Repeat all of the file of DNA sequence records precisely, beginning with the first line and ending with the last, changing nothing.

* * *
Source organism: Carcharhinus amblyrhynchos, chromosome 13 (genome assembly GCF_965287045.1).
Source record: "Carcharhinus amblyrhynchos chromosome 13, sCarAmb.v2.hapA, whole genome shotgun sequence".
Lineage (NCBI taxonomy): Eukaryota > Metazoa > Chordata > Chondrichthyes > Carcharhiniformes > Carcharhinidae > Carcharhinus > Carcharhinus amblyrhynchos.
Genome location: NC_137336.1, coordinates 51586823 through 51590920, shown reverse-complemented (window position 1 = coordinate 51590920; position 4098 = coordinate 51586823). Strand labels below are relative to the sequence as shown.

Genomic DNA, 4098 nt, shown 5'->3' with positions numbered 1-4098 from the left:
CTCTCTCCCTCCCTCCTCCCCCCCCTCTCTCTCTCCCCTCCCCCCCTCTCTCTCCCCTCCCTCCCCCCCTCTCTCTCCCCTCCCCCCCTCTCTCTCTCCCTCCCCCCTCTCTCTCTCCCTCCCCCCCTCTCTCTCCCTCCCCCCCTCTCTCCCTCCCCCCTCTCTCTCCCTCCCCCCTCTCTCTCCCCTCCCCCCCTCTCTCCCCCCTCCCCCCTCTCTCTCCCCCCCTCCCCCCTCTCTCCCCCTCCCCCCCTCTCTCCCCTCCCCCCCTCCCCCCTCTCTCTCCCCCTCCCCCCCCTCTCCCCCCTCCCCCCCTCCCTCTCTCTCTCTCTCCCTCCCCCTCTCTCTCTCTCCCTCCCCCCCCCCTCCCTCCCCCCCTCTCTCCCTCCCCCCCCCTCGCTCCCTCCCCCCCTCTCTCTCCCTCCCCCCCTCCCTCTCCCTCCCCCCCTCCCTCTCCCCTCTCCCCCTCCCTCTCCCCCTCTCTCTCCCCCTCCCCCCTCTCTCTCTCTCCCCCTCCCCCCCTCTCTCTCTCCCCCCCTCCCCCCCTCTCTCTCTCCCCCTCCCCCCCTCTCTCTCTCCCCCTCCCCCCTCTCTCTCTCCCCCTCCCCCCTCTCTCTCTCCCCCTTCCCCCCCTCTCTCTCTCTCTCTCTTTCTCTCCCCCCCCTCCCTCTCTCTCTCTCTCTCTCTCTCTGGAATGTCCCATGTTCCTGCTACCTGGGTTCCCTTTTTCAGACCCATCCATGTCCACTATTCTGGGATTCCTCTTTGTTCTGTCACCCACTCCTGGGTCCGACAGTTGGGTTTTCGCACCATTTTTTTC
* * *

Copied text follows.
Source organism: Carcharhinus amblyrhynchos, chromosome 13 (genome assembly GCF_965287045.1).
Source record: "Carcharhinus amblyrhynchos chromosome 13, sCarAmb.v2.hapA, whole genome shotgun sequence".
Lineage (NCBI taxonomy): Eukaryota > Metazoa > Chordata > Chondrichthyes > Carcharhiniformes > Carcharhinidae > Carcharhinus > Carcharhinus amblyrhynchos.
Genome location: NC_137336.1, coordinates 51586823 through 51590920, shown reverse-complemented (window position 1 = coordinate 51590920; position 4098 = coordinate 51586823). Strand labels below are relative to the sequence as shown.

Genomic DNA, 4098 nt, shown 5'->3' with positions numbered 1-4098 from the left:
CTCTCTCCCTCCCTCCTCCCCCCCCTCTCTCTCTCCCCTCCCCCCCTCTCTCTCCCCTCCCTCCCCCCCTCTCTCTCCCCTCCCCCCCTCTCTCTCTCCCTCCCCCCTCTCTCTCTCCCTCCCCCCCTCTCTCTCCCTCCCCCCCTCTCTCCCTCCCCCCTCTCTCTCCCTCCCCCCTCTCTCTCCCCTCCCCCCCTCTCTCCCCCCTCCCCCCTCTCTCTCCCCCCCTCCCCCCTCTCTCCCCCTCCCCCCCTCTCTCCCCTCCCCCCCTCCCCCCTCTCTCTCCCCCTCCCCCCCCTCTCCCCCCTCCCCCCCTCCCTCTCTCTCTCTCTCCCTCCCCCTCTCTCTCTCTCCCTCCCCCCCCCCTCCCTCCCCCCCTCTCTCCCTCCCCCCCCCTCGCTCCCTCCCCCCCTCTCTCTCCCTCCCCCCCTCCCTCTCCCTCCCCCCCTCCCTCTCCCCTCTCCCCCTCCCTCTCCCCCTCTCTCTCCCCCTCCCCCCTCTCTCTCTCTCCCCCTCCCCCCCTCTCTCTCTCCCCCCCTCCCCCCCTCTCTCTCTCCCCCTCCCCCCCTCTCTCTCTCCCCCTCCCCCCTCTCTCTCTCCCCCTCCCCCCTCTCTCTCTCCCCCTTCCCCCCCTCTCTCTCTCTCTCTCTTTCTCTCCCCCCCCTCCCTCTCTCTCTCTCTCTCTCTCTCTGGAATGTCCCATGTTCCTGCTACCTGGGTTCCCTTTTTCAGACCCATCCATGTCCACTATTCTGGGATTCCTCTTTGTTCTGTCACCCACTCCTGGGTCCGACAGTTGGGTTTTCGCACCATTTTTTTC